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Often, in complex civil litigation, there are many electronic documents that need to be reviewed for privileged and confidential information. Certain documents are considered to be privileged—usually correspondence between the attorney and the client, but there might be other confidential documents that are not discoverable. In a case where science and analysis need to be applied to certain documents, a forensic document examiner might be called upon.
If a complex civil litigation matter does not settle and goes to trial, the plaintiff(s), defendant(s), and witnesses may be examined and cross-examined regarding documents provided as exhibits. Disputed documents in a civil litigation matter usually include employee contracts, non-compete contracts, privacy contracts and other contracts, but may also include deeds, wills, income tax records, loan agreements, time sheets, checks, medical records, anonymous letters and checks, depending on the nature of the complex civil litigation.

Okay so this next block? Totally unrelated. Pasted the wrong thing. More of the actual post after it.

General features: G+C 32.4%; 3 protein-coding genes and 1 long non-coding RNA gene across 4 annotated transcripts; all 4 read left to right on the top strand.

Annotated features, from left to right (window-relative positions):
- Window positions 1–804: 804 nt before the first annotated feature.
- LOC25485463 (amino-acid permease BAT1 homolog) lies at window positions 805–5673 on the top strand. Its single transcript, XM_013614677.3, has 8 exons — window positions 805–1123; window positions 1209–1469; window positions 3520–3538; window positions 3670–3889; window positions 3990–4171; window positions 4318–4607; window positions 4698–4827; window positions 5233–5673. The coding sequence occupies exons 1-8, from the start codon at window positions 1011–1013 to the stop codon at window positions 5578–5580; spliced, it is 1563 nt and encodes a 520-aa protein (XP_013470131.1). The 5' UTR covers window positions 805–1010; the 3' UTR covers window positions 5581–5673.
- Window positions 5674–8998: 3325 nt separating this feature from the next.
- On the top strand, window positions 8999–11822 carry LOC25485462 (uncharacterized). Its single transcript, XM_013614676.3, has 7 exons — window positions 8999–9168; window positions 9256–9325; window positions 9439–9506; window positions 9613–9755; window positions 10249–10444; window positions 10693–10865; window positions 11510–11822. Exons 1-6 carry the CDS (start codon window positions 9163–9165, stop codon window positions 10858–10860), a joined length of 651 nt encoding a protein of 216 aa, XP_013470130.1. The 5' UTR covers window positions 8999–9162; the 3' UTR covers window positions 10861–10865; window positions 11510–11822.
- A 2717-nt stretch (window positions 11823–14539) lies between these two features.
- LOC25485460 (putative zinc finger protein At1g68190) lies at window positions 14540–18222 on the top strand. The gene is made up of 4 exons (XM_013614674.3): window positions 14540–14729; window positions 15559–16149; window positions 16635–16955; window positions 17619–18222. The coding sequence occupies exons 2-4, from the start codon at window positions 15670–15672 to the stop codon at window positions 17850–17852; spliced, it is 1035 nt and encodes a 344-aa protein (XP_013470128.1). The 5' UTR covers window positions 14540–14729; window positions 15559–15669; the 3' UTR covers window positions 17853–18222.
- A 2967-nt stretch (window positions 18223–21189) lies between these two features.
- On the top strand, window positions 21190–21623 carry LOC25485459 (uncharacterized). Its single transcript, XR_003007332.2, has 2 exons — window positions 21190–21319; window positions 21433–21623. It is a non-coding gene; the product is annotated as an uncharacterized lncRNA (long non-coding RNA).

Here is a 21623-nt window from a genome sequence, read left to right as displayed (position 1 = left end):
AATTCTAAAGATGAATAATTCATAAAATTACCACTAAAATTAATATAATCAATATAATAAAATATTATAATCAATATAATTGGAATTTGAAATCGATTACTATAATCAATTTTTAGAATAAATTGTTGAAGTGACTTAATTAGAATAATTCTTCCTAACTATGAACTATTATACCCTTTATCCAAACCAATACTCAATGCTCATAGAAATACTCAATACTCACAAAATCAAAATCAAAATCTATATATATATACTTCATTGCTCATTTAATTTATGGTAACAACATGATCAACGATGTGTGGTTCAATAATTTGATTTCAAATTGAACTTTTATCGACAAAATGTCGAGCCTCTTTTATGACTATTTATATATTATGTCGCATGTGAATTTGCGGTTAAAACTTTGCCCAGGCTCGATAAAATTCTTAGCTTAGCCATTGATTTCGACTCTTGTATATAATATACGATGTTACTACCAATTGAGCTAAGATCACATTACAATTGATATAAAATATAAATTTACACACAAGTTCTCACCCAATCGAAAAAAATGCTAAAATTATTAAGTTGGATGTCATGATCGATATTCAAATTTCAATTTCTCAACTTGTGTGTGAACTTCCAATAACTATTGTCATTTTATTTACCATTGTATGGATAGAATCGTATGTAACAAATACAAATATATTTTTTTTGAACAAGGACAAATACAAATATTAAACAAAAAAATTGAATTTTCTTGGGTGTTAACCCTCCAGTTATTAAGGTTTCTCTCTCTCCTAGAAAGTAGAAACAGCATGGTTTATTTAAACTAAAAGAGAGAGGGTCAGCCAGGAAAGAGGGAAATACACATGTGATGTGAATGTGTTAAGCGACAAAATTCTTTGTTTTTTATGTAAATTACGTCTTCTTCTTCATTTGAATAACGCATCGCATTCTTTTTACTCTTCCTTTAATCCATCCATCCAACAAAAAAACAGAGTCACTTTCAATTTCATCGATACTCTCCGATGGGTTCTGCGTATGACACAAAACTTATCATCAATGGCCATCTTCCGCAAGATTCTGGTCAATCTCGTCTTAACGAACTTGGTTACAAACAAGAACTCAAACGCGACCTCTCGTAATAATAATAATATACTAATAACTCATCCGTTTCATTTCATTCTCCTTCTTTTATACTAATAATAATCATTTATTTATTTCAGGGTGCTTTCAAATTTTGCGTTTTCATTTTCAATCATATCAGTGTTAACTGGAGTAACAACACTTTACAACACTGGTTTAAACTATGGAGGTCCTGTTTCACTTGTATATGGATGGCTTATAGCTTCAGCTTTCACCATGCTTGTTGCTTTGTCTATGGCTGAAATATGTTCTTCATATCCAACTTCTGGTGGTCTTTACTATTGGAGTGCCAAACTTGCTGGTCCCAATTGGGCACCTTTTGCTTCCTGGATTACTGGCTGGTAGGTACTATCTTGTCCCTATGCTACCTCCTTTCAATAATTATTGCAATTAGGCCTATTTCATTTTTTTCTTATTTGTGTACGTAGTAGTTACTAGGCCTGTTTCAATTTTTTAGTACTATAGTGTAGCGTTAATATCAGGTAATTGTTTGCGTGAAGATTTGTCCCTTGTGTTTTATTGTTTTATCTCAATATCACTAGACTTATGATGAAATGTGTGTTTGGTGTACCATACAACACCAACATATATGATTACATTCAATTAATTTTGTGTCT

Often these documents are electronic—either scanned discovery or correspondence, pleadings and discovery transferred to attorneys involved in the matter via email or compact disk. While some emails may be discoverable, emails between an attorney and his client are usually covered under the attorney-client privilege rule.